Carolyn Cutillo’s journey into acting started at Abington Heights High School where she was president of the drama club under the tutelage of drama teacher, Michaela Moore. Now the Clarks Summit native and current New York City resident has landed her first lead in a feature film in India.
Cutillo recently finished filming on the Tollywood, not Bollywood, horror feature “Fear the Fear,” which tells the story of a group of American college students who travel to the south of India on spring break, take refuge from a bad storm and end up trying to survive the night in a mansion where their worst fears manifest and lead to the demise of some.
“Technically Bollywood is coming from the Mumbai area and I was shooting in Hyderabad, which is Tollywood, with a T,” Cutillo said. “We Americans all think of any Indian cinema as being Bollywood. Over there they have different regions … all riffs on our own Hollywood.”
After graduating from New York University’s Tisch School of the Arts, Cutillo settled in the city and began cultivating a career. She has performed in multiple theater productions in the U.S. and abroad, including the play “Safe” at the Edinburgh Fringe Festival in Scotland. She’s been on two television shows on the Investigation Discovery Channel and taken a role in an art house Film, “L for Leisure,” that showed at the Brooklyn Academy of Music.
So how does a 26-year-old actress who works as a teaching assistant at NYU while steadily building her resume land a role in a major horror production in India?
“I auditioned,” Cutillo said. “I have a bunch of odd jobs … like so many actors in New York, so I’m lucky enough to have jobs that are flexible. So I audition whenever I get a chance throughout my day, and this was on a website called backstage.com, so while I have an agent who’s working with me to get me auditions, you’ve also got to hustle for yourself.”
Cutillo, who visited India during college was cast before she got to the elevator after leaving the audition.
Moore, who owns the All About Theater Performing Arts School in Waverly offered a few memories of Cutillo as a student.
“She was very enthusiastic, very diligent, really enjoyed her work,” Moore said. “She was always a perfectionist … sometimes she would get totally stressed out but in a wonderful way in that she cared deeply about her work, even at a young age.”
Moore said those qualities molded Cutillo into a professional with a lot of potential.
“Carolyn has been involved with original productions and with other production companies, and she’s done some really beautiful work that I’ve gotten a chance to see,” Moore said. “I think the fact that she is being diversified in the type of work that she’s doing, the fact that she possesses a talent and has always possessed a talent but is also willing to continue to work on and continue to improve herself as a performer, and the fact that she is smart about how to market herself, I think all of those things create a very solid foundation for her being successful.”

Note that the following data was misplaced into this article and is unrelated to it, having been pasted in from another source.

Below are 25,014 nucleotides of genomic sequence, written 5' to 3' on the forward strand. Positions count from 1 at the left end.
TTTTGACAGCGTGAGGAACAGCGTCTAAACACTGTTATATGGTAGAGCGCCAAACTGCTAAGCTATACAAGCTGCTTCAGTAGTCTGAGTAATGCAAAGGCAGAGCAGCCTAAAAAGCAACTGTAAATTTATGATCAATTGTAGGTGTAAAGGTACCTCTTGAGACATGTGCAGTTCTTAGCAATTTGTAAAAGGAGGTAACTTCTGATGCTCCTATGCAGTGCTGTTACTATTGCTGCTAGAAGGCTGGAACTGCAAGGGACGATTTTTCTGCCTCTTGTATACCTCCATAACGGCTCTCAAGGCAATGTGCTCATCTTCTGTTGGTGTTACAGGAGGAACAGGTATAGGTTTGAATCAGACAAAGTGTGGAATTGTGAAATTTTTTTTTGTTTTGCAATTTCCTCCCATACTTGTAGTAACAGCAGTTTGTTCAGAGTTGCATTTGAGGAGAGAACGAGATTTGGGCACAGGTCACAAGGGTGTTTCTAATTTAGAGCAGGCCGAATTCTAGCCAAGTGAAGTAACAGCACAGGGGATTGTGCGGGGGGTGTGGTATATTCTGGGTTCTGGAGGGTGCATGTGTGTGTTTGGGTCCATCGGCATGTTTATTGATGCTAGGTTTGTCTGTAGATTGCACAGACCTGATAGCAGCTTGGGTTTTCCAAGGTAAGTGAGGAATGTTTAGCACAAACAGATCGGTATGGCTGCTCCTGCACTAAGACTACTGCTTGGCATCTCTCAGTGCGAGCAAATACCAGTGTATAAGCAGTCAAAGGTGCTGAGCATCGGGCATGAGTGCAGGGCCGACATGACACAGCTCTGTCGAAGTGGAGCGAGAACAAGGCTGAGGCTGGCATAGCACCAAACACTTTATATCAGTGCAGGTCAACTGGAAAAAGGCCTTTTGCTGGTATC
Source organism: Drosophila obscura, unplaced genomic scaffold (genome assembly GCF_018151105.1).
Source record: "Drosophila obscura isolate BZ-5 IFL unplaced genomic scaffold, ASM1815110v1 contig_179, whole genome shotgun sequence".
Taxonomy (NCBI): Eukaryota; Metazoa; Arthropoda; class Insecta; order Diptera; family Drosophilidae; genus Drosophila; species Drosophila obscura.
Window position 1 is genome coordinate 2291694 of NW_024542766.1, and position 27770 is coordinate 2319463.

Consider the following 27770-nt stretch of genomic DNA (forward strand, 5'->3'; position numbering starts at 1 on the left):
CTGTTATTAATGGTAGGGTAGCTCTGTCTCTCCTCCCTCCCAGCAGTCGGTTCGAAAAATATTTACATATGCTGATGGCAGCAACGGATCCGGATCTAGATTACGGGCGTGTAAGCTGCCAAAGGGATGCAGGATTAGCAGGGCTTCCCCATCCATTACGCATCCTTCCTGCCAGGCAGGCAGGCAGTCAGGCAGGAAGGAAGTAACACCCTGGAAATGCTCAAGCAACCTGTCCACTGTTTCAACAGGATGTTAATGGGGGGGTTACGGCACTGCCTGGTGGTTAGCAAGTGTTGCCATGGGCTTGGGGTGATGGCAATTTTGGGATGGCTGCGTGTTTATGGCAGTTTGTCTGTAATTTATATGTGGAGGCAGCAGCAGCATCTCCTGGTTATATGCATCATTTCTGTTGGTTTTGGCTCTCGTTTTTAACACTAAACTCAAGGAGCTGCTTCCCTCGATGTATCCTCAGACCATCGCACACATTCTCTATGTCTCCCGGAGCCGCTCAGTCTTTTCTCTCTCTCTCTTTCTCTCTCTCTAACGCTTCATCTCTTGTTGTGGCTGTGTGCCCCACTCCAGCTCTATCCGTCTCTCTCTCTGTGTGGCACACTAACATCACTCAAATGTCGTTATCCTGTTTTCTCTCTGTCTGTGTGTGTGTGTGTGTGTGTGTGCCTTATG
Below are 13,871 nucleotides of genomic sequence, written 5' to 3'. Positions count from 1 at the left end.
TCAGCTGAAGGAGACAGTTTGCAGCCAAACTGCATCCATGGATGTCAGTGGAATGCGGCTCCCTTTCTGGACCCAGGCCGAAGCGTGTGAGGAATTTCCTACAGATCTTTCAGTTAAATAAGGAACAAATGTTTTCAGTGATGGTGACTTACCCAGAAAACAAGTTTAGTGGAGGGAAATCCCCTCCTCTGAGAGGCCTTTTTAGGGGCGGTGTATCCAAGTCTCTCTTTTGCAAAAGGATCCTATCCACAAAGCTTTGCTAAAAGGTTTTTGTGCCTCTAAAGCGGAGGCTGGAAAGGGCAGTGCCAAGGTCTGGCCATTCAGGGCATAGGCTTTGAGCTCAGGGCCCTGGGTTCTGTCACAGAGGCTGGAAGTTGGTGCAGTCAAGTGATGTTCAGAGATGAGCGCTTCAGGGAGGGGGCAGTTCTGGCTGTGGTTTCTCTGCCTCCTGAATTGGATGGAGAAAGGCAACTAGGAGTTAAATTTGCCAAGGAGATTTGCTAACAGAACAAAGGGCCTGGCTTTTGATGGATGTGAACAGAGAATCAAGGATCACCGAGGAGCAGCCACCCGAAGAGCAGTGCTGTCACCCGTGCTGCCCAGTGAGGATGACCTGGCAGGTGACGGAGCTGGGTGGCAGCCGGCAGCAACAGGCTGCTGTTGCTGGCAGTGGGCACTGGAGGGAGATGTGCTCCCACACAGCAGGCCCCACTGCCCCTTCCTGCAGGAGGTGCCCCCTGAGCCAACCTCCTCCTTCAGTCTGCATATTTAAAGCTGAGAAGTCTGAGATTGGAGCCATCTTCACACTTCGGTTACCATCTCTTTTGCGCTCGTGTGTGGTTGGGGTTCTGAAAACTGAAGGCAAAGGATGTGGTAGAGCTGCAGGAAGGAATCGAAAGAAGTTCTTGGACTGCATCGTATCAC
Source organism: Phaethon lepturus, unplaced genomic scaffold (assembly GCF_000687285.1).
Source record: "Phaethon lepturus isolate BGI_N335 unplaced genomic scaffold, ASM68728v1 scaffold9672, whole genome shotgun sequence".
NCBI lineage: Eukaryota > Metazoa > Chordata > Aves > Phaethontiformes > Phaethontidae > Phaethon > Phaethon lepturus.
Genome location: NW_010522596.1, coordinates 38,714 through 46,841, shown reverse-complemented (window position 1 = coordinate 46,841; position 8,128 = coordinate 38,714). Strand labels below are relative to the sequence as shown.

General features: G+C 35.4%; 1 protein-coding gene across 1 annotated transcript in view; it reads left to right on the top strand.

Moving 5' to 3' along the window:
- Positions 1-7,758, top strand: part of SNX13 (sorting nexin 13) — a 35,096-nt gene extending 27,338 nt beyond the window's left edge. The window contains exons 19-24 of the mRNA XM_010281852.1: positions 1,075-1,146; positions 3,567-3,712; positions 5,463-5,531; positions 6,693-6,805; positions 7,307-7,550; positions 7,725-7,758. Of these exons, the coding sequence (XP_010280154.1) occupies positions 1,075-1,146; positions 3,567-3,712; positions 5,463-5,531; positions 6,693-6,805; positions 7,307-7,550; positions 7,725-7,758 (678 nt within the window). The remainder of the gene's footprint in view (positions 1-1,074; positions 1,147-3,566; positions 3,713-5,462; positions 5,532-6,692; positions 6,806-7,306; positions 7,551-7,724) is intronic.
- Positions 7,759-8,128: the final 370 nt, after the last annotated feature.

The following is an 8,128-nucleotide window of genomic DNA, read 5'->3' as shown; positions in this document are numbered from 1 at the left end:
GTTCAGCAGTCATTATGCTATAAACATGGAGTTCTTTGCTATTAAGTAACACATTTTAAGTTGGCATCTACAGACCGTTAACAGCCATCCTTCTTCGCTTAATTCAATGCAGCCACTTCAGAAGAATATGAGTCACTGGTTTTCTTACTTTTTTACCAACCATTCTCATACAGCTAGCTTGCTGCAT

Cutillo, while looking toward the future, was happy to discuss her most recent endeavor in Hyderabad.
“The film experience has been a surreal adventure,” Cutillo said. “Aside from the general culture shock of being in another country, it’s so vastly different to be in a film shooting in India.”
The actress said the film is being produced in three languages, English, Hindi and Telugu, and that there was a separate cast for each language. This meant long hours on the set, often in high heat, but Cutillo said the rotating casts allowed time for meeting new people.
“It was a cool cultural exchange where we had so much down time, we would get to talk with the other casts,” Cutillo said. “Lucky for us, many people speak English in India, so we got to bond with our castmates who were about our age.”
Cutillo said the movie was filmed at Ramoji Film City.
“They have four hotels on the grounds, and then it’s all town stages and lots and places for filming,” she said. “So it was a really surreal thing where you get out of your hotel and there’s a tour bus going by. It’s sort of Disney-ish in that Indian tourists come there to see where TV shows they know are filmed. So the tour bus would go by your hotel room and you’d walk around outside and you’d walk by a Papa John’s, a hospital, a mini-airport, a police station, but they’re all fake. They’re either facades of houses or they’re built just enough for filming needs.”
Cutillo said she and the other American actors were asked to be in photographs with tourists who were not aware that they were actors.
“They’re not used to seeing people of my color, non-Indian people, so people would ask to take our picture all the time, not even knowing we were in a movie … it was a really odd place to live in this insulated environment of film world,” Cutillo said.
Although the actors are finished shooting on set, Cutillo said there is some production work to be done, and the film is expected to be released early in 2016. She noted the director will be submitting the film to horror film festivals around the globe.
As far as the next stage for Cutillo, she said she’s back to working and auditioning, a process that never ends for most in the industry, but she mentioned she’s working on her own feature length screenplay, a romantic comedy.